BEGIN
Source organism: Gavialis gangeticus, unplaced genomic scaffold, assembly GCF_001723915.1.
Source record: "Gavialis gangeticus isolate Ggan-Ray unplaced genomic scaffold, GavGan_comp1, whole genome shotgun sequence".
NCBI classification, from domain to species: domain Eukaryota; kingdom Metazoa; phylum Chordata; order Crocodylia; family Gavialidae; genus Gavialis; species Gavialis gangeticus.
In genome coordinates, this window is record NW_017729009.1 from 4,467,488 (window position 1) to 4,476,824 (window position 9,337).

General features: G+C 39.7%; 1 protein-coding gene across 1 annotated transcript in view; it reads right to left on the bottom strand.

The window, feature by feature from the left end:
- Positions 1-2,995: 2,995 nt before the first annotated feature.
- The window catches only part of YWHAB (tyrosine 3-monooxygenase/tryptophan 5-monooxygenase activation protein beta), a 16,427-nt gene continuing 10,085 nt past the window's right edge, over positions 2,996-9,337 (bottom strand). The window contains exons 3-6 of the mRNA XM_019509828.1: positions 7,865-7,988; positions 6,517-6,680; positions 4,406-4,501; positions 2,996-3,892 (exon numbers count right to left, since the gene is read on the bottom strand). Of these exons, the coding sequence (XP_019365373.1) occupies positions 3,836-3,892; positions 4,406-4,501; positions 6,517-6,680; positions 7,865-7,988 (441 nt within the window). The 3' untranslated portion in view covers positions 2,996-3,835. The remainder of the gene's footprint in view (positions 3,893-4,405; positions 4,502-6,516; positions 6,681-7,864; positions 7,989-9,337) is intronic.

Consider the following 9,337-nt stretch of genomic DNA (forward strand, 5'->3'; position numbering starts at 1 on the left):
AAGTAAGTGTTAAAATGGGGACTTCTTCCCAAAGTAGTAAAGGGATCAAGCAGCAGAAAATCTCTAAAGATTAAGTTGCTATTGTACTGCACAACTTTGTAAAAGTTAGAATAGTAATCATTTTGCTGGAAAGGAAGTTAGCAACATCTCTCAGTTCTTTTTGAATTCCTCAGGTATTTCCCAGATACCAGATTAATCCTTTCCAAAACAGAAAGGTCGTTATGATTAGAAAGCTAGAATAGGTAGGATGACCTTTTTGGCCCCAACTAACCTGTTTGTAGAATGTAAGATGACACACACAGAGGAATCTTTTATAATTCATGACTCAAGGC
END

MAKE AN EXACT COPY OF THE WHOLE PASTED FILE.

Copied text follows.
Source organism: Gavialis gangeticus, unplaced genomic scaffold, assembly GCF_001723915.1.
Source record: "Gavialis gangeticus isolate Ggan-Ray unplaced genomic scaffold, GavGan_comp1, whole genome shotgun sequence".
NCBI classification, from domain to species: domain Eukaryota; kingdom Metazoa; phylum Chordata; order Crocodylia; family Gavialidae; genus Gavialis; species Gavialis gangeticus.
In genome coordinates, this window is record NW_017729009.1 from 4,467,488 (window position 1) to 4,476,824 (window position 9,337).

General features: G+C 39.7%; 1 protein-coding gene across 1 annotated transcript in view; it reads right to left on the bottom strand.

The window, feature by feature from the left end:
- Positions 1-2,995: 2,995 nt before the first annotated feature.
- The window catches only part of YWHAB (tyrosine 3-monooxygenase/tryptophan 5-monooxygenase activation protein beta), a 16,427-nt gene continuing 10,085 nt past the window's right edge, over positions 2,996-9,337 (bottom strand). The window contains exons 3-6 of the mRNA XM_019509828.1: positions 7,865-7,988; positions 6,517-6,680; positions 4,406-4,501; positions 2,996-3,892 (exon numbers count right to left, since the gene is read on the bottom strand). Of these exons, the coding sequence (XP_019365373.1) occupies positions 3,836-3,892; positions 4,406-4,501; positions 6,517-6,680; positions 7,865-7,988 (441 nt within the window). The 3' untranslated portion in view covers positions 2,996-3,835. The remainder of the gene's footprint in view (positions 3,893-4,405; positions 4,502-6,516; positions 6,681-7,864; positions 7,989-9,337) is intronic.

Consider the following 9,337-nt stretch of genomic DNA (forward strand, 5'->3'; position numbering starts at 1 on the left):
AAGTAAGTGTTAAAATGGGGACTTCTTCCCAAAGTAGTAAAGGGATCAAGCAGCAGAAAATCTCTAAAGATTAAGTTGCTATTGTACTGCACAACTTTGTAAAAGTTAGAATAGTAATCATTTTGCTGGAAAGGAAGTTAGCAACATCTCTCAGTTCTTTTTGAATTCCTCAGGTATTTCCCAGATACCAGATTAATCCTTTCCAAAACAGAAAGGTCGTTATGATTAGAAAGCTAGAATAGGTAGGATGACCTTTTTGGCCCCAACTAACCTGTTTGTAGAATGTAAGATGACACACACAGAGGAATCTTTTATAATTCATGACTCAAGGC